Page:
When The New York Times published the story detailing decades of sexual harassment allegations against Harvey Weinstein, it sent shockwaves far beyond Hollywood and showed the world that harassment is still a very present problem in our society.
The public support for the victims has had an impact far outside of the film industry, with people starting to “use social media to open up about workplace harassment complaints that have gone unheeded” (NPR, 2017)
It’s a particularly pertinent reminder for employers to remain vigilant against any kind of harassment in the workplace and to ensure they have sufficient procedures in place to safeguard employees.
As Sharmili Majmudar, director of strategic partnerships at Women Employed, explains “We’re talking about an issue that is endemic to the workplace. We have to look at two really large areas: one is how do we make it safe and easy for people to report harassment, and secondly how do we ensure the workplace culture becomes one that is intolerant of it.” (The Chicago Tribune)
While there’s no one way of dealing with an issue as serious as harassment, the following steps might make it a little easier to navigate at a sensitive time.
- Have a clear policy.
Both employers and employees need to be aware of what harassment is and how it will be dealt with by the company. Having a no-tolerance policy with clear definitions can help to clarify the procedure to everyone involved.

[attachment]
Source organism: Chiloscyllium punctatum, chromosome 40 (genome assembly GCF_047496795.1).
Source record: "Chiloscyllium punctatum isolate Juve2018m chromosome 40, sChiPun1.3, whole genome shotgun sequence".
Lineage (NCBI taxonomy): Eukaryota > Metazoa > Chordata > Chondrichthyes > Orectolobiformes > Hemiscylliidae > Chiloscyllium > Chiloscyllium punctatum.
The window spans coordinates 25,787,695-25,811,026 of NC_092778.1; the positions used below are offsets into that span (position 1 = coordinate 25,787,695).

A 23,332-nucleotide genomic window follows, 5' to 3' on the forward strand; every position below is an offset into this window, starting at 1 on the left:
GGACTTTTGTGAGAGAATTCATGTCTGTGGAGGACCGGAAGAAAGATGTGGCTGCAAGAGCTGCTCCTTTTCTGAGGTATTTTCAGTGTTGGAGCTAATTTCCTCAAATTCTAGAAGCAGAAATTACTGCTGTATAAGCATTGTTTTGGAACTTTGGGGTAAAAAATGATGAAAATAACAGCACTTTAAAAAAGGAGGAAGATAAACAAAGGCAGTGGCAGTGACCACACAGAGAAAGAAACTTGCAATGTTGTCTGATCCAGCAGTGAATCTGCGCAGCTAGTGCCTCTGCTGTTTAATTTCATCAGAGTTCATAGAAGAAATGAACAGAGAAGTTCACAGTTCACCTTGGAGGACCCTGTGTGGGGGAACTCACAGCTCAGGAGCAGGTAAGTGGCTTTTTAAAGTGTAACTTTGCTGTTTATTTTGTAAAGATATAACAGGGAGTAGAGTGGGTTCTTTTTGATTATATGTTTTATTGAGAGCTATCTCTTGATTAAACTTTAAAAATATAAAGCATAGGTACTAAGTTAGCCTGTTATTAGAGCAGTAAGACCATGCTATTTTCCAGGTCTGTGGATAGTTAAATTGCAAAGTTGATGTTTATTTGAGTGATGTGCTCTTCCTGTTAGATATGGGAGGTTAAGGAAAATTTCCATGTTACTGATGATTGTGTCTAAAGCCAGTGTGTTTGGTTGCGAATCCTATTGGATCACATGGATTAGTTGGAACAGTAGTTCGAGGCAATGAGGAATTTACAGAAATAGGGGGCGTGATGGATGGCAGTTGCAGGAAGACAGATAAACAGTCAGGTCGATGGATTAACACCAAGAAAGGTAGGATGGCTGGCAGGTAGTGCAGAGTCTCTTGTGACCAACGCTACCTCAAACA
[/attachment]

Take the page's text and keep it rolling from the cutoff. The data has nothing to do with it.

- Encourage a positive manager-workforce relationship.
Having managers who are approachable to employees can help to make reporting harassment easier. It can sometimes be a difficult subject to broach, so having a friendly face there can be encouraging.
- Keep it confidential.
It goes without saying that any complaint or investigation should be kept confidential. This helps to reduce the chance of any negative impact on the parties involved.
- Act quickly.
Begin to act on the complaint as soon as possible, as unnecessary waiting can make the process more difficult to resolve.
- Investigate any allegations fairly and thoroughly.
It’s important for both the person making the allegation and the person who has been accused to have confidence that each and every instance has a fair investigation. It’s preferable to have an external investigator or one without a personal relationship to the employees involved.
- Always adhere to legislation.
As an employer, you have certain legal responsibilities with regard to the safety of your employees. This includes the prevention of and appropriate action taken against bullying and harassment. This is important to remember when dealing with any complaint, no matter how small.
This article was written by Amica HR, formerly B&G HR. Do you have a business-related blog piece or article that you would like to share with NBV clients? Contact us: firstname.lastname@example.org to learn more.
Learn more about Amica: http://amicahr.co.uk/